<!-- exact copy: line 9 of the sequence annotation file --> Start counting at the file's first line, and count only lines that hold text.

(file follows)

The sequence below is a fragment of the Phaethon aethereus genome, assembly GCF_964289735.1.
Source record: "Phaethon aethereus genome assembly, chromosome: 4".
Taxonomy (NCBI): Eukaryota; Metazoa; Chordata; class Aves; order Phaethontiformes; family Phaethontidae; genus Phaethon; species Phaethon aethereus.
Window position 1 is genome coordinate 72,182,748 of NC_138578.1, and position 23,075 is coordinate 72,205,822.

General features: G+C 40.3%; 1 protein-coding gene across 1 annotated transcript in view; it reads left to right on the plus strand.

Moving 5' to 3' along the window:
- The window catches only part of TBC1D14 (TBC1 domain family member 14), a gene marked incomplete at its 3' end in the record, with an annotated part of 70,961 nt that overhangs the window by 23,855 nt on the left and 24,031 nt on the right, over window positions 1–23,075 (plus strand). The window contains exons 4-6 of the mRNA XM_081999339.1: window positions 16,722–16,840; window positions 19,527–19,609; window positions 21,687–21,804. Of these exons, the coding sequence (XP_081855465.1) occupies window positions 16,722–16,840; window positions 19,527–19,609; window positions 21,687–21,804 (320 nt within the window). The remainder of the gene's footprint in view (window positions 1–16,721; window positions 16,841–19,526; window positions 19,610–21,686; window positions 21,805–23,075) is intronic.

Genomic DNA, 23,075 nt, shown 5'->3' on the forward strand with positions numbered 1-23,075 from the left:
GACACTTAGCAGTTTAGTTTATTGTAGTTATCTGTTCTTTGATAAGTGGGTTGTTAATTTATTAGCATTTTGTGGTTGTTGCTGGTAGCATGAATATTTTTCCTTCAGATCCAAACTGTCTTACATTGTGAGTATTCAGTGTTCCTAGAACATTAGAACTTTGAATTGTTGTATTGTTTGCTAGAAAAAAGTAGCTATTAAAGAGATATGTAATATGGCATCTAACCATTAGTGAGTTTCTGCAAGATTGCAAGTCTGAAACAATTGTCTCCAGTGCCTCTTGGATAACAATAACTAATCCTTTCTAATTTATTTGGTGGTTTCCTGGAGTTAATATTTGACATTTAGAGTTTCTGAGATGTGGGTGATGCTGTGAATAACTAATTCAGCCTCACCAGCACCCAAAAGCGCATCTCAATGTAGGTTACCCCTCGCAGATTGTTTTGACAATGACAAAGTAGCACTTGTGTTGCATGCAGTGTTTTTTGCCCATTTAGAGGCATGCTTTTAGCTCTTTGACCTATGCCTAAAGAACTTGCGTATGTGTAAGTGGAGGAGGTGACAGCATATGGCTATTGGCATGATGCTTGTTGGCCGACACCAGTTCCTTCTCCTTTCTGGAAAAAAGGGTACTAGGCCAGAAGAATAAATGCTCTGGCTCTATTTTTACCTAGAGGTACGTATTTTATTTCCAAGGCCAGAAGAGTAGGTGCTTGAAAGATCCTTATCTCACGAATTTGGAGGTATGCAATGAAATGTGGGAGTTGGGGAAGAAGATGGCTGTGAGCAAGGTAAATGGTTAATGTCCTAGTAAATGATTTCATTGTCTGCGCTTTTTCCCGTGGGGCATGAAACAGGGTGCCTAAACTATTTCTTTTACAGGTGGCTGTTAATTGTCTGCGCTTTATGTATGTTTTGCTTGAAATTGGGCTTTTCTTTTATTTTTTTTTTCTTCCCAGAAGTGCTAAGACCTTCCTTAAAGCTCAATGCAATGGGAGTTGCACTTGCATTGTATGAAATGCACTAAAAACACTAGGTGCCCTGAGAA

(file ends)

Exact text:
GACACTTAGCAGTTTAGTTTATTGTAGTTATCTGTTCTTTGATAAGTGGGTTGTTAATTTATTAGCATTTTGTGGTTGTTGCTGGTAGCATGAATATTTTTCCTTCAGATCCAAACTGTCTTACATTGTGAGTATTCAGTGTTCCTAGAACATTAGAACTTTGAATTGTTGTATTGTTTGCTAGAAAAAAGTAGCTATTAAAGAGATATGTAATATGGCATCTAACCATTAGTGAGTTTCTGCAAGATTGCAAGTCTGAAACAATTGTCTCCAGTGCCTCTTGGATAACAATAACTAATCCTTTCTAATTTATTTGGTGGTTTCCTGGAGTTAATATTTGACATTTAGAGTTTCTGAGATGTGGGTGATGCTGTGAATAACTAATTCAGCCTCACCAGCACCCAAAAGCGCATCTCAATGTAGGTTACCCCTCGCAGATTGTTTTGACAATGACAAAGTAGCACTTGTGTTGCATGCAGTGTTTTTTGCCCATTTAGAGGCATGCTTTTAGCTCTTTGACCTATGCCTAAAGAACTTGCGTATGTGTAAGTGGAGGAGGTGACAGCATATGGCTATTGGCATGATGCTTGTTGGCCGACACCAGTTCCTTCTCCTTTCTGGAAAAAAGGGTACTAGGCCAGAAGAATAAATGCTCTGGCTCTATTTTTACCTAGAGGTACGTATTTTATTTCCAAGGCCAGAAGAGTAGGTGCTTGAAAGATCCTTATCTCACGAATTTGGAGGTATGCAATGAAATGTGGGAGTTGGGGAAGAAGATGGCTGTGAGCAAGGTAAATGGTTAATGTCCTAGTAAATGATTTCATTGTCTGCGCTTTTTCCCGTGGGGCATGAAACAGGGTGCCTAAACTATTTCTTTTACAGGTGGCTGTTAATTGTCTGCGCTTTATGTATGTTTTGCTTGAAATTGGGCTTTTCTTTTATTTTTTTTTTCTTCCCAGAAGTGCTAAGACCTTCCTTAAAGCTCAATGCAATGGGAGTTGCACTTGCATTGTATGAAATGCACTAAAAACACTAGGTGCCCTGAGAA